Do you know that when you “awaken” personal identifications shift from the foreground to the background of awareness, and there is a realization that pure consciousness is what you are? Many may have other interpretations of what an awakening might be, but in non-dual teachings it is simply the ground of our being arising to be seen.
Momentarily, or perhaps permanently in a few rare cases, this consciousness that is omnipresent and universal and eternal feels itself to be what is lighting up your senses, causing the mind to function, and underlying all the appearances of creation. This is what Oneness alludes too – that there simply is only this.
While such a moment can be a catalyst to positive life changes, because the dramas of living seem to recede as if they are a dream, this event of seeing clearly can also be a trauma to the mind that has organized itself according to the beliefs it has assumed were true throughout our life. So after a glimpse of what it feels like to be unattached to our history and life circumstances, we usually find ourselves in confusion as old patterns and beliefs arise again to take over projecting how we should behave and what we are to believe. People may find themselves gravitating for years from one perspective to another — caught in the “I’ve got it –I’ve lost it” syndrome.
How Mind Interferes with Knowing
It has been the mind’s focus (its job we might say) to help us know what to do, and divide our options into right and wrong, good and bad, and all the other opposites that make up our world. The sense of “me” , beginning with the body, forms a framework that causes us to feel ourselves to be a separate identity. To form opinions mind relies on our past experiences and how we’ve been conditioned by our families and cultures, our education, reading and everything to which we are exposed. We may identify either with or against what others have taught us. These thoughts have clouded our ability to know this pure and unchanging ground of consciousness, which is completely aware but neutral. It is like the ocean that holds a teaming variety of life and rises and falls in intensity, but has no opinion about it.
Our human structure is designed to keep us in separation. Probably it is this underlying existence of one consciousness that drives us to seek love and relationship within the dynamics of human development, and to never feel quite complete when we find it. (We can feel this temporarily, but a person cannot fill this gap entirely, because it is within us we must make the discovery of wholeness.)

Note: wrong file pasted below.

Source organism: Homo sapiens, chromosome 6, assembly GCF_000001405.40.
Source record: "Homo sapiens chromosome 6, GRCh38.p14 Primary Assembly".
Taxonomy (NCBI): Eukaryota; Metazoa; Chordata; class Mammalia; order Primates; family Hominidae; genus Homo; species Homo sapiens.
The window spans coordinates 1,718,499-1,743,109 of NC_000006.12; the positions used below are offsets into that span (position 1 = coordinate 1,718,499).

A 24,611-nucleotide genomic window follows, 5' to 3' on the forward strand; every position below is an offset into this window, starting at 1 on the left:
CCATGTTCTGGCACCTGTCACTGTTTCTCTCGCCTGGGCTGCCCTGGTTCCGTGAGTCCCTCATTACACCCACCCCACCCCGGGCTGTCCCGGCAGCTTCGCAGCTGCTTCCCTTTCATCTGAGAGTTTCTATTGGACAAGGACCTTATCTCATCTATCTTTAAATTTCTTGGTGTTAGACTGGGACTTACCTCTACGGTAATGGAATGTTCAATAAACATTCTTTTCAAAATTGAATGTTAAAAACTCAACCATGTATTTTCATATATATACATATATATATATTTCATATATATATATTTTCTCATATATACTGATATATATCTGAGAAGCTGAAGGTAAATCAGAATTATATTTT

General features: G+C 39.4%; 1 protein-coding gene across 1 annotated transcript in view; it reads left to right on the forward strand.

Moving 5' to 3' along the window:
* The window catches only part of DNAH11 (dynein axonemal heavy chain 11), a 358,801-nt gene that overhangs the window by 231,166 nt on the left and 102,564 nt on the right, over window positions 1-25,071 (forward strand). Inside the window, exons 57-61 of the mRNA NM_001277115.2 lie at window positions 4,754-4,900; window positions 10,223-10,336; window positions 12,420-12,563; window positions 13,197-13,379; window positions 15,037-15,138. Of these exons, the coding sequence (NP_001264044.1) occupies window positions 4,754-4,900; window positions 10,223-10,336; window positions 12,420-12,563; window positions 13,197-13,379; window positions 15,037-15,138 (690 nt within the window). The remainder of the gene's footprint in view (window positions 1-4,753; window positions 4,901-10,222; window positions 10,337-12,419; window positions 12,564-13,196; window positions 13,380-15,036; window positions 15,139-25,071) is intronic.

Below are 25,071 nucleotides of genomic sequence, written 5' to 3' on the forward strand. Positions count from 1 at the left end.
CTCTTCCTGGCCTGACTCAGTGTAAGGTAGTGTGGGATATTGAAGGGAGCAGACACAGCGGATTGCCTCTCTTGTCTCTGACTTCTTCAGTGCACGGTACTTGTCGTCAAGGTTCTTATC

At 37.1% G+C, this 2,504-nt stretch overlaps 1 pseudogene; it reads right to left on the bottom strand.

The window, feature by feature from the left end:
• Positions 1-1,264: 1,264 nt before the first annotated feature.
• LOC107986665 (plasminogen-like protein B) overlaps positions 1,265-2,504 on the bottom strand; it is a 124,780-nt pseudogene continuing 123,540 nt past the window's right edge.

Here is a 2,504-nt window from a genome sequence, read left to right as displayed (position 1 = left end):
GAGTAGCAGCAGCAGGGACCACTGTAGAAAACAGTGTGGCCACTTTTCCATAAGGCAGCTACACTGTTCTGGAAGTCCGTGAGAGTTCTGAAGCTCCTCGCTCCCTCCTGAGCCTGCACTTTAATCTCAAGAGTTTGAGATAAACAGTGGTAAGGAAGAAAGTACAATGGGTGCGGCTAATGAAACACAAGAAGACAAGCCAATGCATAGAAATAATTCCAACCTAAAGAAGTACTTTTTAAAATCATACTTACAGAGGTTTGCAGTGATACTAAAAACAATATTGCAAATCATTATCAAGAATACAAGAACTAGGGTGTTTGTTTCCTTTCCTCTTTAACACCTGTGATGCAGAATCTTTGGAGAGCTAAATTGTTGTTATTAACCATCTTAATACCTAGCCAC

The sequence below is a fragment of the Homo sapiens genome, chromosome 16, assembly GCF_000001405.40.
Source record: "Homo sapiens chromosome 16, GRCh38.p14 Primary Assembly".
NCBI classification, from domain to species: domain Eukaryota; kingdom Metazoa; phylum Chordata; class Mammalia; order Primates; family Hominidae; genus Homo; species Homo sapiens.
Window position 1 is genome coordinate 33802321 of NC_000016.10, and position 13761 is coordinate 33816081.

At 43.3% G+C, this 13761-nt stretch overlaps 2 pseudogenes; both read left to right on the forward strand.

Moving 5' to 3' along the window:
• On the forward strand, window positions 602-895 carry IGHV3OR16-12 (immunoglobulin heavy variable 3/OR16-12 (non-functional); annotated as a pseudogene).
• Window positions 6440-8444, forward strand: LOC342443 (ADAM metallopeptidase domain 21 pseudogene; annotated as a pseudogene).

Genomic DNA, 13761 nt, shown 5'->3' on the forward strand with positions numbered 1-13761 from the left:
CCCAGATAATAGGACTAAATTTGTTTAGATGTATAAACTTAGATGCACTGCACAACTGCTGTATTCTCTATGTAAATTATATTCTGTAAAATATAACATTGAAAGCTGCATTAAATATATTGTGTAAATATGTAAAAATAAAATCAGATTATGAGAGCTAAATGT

Eastern spiritual practices are designed to nudge us toward an awakened consciousness. But few people realize what this means, and are surprised at the challenges it brings at the emotional and physical levels. Our subtle body energies intensify as they become rewired with this new perspective, many of our old attachments change or fall away, past traumas may arise to be seen and released from our programming, and the mind may want to discard its brief perception of being “no-one”. Of course in time we must still appear to live as “some-one” even if in our hearts we feel this deeper connection to another reality. And after the clearing of old patterns and emotional reactions are cleared away, people who awaken usually express a uniqueness through service or creative action that seems to move through them without any attachment. If you have seen the oxherding pictures of Zen – this is the final return down the mountain. On the surface life is ordinary again. One does what needs to be done. Awakening is not an escape.
All of Us live With Awakeness
All of us, spiritually “awakened” or not, are enlivened and aware because of pure consciousness, because this is our true nature and it produces the life force within us. We are its expression and movement in the world. The only difference in someone who awakens is that they realize this not as a thought or because of a teaching, but as a direct internal knowing that permeates every cell; this makes them willing to face and release old patterns that block their ability to feel this freedom and transcend the suffering the mind produces. It often allows them to let awareness move through the heart so that action comes from love rather than conditioned fear or anger. This does not mean there is no pain when there is loss, or no need to face an uncomfortable emotion at times, because there is still a human body/mind that feels these things. But such pain does not become a fixed world view or a limitation. To be in oneness the human must be included in the whole – nothing is left out. When freedom is known however, one is no longer so liable to be trapped in suffering or to allow their perspective in life to exclude the wonder and beauty that is ever-present by its side.
If you are inclined to spiritual texts, and would like the inspiration of an Advaita text that emphasizes this perspective, I recommend The Supreme Yoga: a new translation of Yoga Vasistha. By Swami Venkatesandanda published by the Divine Life Society. If you would like to understanding the process that evolves following an
awakening I suggest my book The Awakening Guide , available on Amazon and Kindle.